I was just a small child, but I clearly remember hearing about the girl known only as “Katie.” She had been kept tied to a potty chair in a filthy back room of her house for most of her thirteen years and was so isolated she could not speak or care for herself in any way. Her story became a national sensation in the early seventies and she was quickly dubbed a modern day “Wild Child” (after the popular François Truffuat film which, coincidentally, had come out just the year before).
This was more than a tragedy perpetrated by a cruel and insane parent, it was the subject of great curiosity among scientists and educators. It wouldn’t be long before an army of linguists, psychologists and others would come around in search of answers and career advancement.
“Mockingbird Don’t Sing,” begins by focusing in depressing, literal detail on the victimization of the little girl, here called Genie (newcomer Tarra Steele). Once she is rescued, the issue becomes how to learn from Genie’s case while also teaching her to speak and preparing her for some kind of a decent life. She is surprisingly charming and pretty considering her lifetime of torture, but she has none of the social controls that prevents you and me from masturbating in public, scratching ourselves bloody or from eating our own vomit
Enter Sandra Lewis (Melissa Erricco), a compassionate and levelheaded linguistics graduate student based on real-life UCLA linguist, Dr. Susan Curtiss. (Only Curtiss cooperated with the making of this film, and it’s fairly obvious that what we’re seeing is her version of events. Wisely, all of the names have been changed.) Lewis is part of a team that also includes self-promoting psychologist Norm Glazer (Joe Regalbuto of “Murphy Brown”) and emotional development specialist Sam York (Michæl Lerner, a long way from “that Barton Fink feeling.”)
While questions are raised at times about Glazer’s motivation and work habits, the real fly in the therapeutic ointment is Sean Young (“Blade Runner”/”No Way Out”) as Judy Bingham, a gifted but spooky special education teacher. Bingham is clearly affectionate toward Genie. On the other hand, she openly crows that she’s going to become as famous as legendary “Miracle Worker” Annie Sullivan while mercilessly attacking every adult in sight. With her bouffant hairdo, she resembles a psychotic Annette Funnicello. (Gee, I wonder what made them think of Sean Young for the part….)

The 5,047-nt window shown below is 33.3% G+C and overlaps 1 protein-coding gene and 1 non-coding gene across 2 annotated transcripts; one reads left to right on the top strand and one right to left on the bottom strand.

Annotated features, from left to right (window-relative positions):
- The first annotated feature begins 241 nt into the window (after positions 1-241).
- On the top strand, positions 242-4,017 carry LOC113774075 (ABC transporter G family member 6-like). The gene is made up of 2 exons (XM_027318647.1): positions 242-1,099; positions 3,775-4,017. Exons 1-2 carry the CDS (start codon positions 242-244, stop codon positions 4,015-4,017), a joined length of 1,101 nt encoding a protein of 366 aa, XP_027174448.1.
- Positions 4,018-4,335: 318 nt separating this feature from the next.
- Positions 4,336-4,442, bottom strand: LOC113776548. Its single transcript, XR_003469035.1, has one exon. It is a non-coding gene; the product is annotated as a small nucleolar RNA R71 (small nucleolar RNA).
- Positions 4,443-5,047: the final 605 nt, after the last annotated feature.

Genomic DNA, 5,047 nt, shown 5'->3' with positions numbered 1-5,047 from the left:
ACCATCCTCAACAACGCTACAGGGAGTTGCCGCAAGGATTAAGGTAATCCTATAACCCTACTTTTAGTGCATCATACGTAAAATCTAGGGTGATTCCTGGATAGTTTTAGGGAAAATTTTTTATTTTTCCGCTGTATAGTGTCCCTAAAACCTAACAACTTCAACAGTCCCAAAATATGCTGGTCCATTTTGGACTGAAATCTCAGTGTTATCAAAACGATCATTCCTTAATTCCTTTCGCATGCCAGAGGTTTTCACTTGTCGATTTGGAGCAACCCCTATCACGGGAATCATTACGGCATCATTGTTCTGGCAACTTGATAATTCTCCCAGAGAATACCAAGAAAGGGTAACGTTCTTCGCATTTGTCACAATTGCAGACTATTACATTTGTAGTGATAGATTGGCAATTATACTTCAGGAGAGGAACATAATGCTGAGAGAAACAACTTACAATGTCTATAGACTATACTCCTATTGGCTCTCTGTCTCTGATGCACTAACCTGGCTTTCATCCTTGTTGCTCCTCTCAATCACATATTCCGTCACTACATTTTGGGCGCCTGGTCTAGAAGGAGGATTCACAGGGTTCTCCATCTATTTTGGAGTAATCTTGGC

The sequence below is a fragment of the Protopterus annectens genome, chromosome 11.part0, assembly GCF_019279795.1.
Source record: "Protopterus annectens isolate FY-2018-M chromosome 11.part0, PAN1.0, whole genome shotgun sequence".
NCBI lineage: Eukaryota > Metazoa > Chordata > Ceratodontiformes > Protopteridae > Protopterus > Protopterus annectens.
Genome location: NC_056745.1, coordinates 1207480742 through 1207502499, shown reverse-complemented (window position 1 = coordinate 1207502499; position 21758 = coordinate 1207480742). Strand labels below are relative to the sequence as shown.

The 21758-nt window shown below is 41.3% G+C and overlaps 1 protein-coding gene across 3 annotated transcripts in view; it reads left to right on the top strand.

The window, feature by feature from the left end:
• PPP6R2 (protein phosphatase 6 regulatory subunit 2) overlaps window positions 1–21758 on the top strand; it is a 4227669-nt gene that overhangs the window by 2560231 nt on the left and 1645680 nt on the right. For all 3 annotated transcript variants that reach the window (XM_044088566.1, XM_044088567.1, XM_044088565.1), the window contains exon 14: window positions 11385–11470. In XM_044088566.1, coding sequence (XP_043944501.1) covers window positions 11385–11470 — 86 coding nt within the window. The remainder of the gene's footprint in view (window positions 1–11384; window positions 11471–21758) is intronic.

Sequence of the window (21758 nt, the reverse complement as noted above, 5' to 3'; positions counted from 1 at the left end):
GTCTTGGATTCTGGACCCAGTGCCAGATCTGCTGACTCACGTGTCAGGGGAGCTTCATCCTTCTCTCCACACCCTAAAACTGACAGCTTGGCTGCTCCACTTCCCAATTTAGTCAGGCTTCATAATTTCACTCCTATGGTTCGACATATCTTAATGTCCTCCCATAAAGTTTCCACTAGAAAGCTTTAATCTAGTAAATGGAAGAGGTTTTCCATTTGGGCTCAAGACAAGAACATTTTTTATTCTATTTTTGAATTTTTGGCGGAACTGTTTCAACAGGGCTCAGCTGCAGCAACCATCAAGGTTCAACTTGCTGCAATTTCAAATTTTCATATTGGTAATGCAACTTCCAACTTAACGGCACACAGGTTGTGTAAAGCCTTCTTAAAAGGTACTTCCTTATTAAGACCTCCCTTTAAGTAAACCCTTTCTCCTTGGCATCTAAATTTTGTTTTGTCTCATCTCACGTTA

It’s not long before Michæl Lerner’s benign Dr. York is sent packing and the psycho-schoolmarm moves in for squatter’s rights on poor Genie. Nevertheless, the heroic young grad student steps in and the girl’s best interests are reasonably well looked after for a time. However, sloppy work on the part of Glazer (now also her foster parent) eventually causes the project to lose its funding from the National Institute of Mental Health.
Genie is quickly abandoned by Glazer and returned to her blind mother (compelling Kim Darby, a long, long way from “True Grit”) who has long since lost custody. The film depicts the mother as relatively blameless and loving towards Genie, but she clearly has about two million “issues” of her own. And, somewhere in the background, Sean Young’s evil educator is still lurking.
A lot happens in “Mockingbird Don’t Sing.” In fact, there’s probably enough material for at least three good movies. The problem is that writer Daryl Haney and director Harry Bromley-Davenport never really decide which one they want to make, so they try to make them all. The result is unfocused and often just plain boring . Worse, a cast filled with solid characters actors never connect with each other, frequently playing their scenes as if they’re talking via satellite.
Nevertheless, the movie and the acting quality picks up in the final third when Genie is placed with a family of abusive Bible-thumpers. Even though the movie never explains how such a high-profile case could be so horribly mishandled, at least there’s finally a clear conflict to give the movie some energy. The performances, especially Kim Darby and young Tara Steele, suddenly come alive as well.
Nevertheless, “Mockingbird Don’t Sing” sags badly, especially when compared to far, far better films on similar subjects by Truffuat, Arthur Penn, David Lynch and others. It’s a bit unfair, but coming from a largely exploitation/straight to video background, the problem may be that the filmmakers — who’s best known prior collaboration was “Xtro: Watch the Skies” — were simply out of their depth. Considering that there’s already been a documentary and at least two nonfiction books about this case, “Mockingbird” is probably the worst possible source for learning about this fascinating and important story.
Special note for pop music buffs: The rather listless score for “Mockingbird” is by Mark Hart who, according to his bio, has somehow managed to spend part of the nineties as a member of both Crowded House and Supertramp.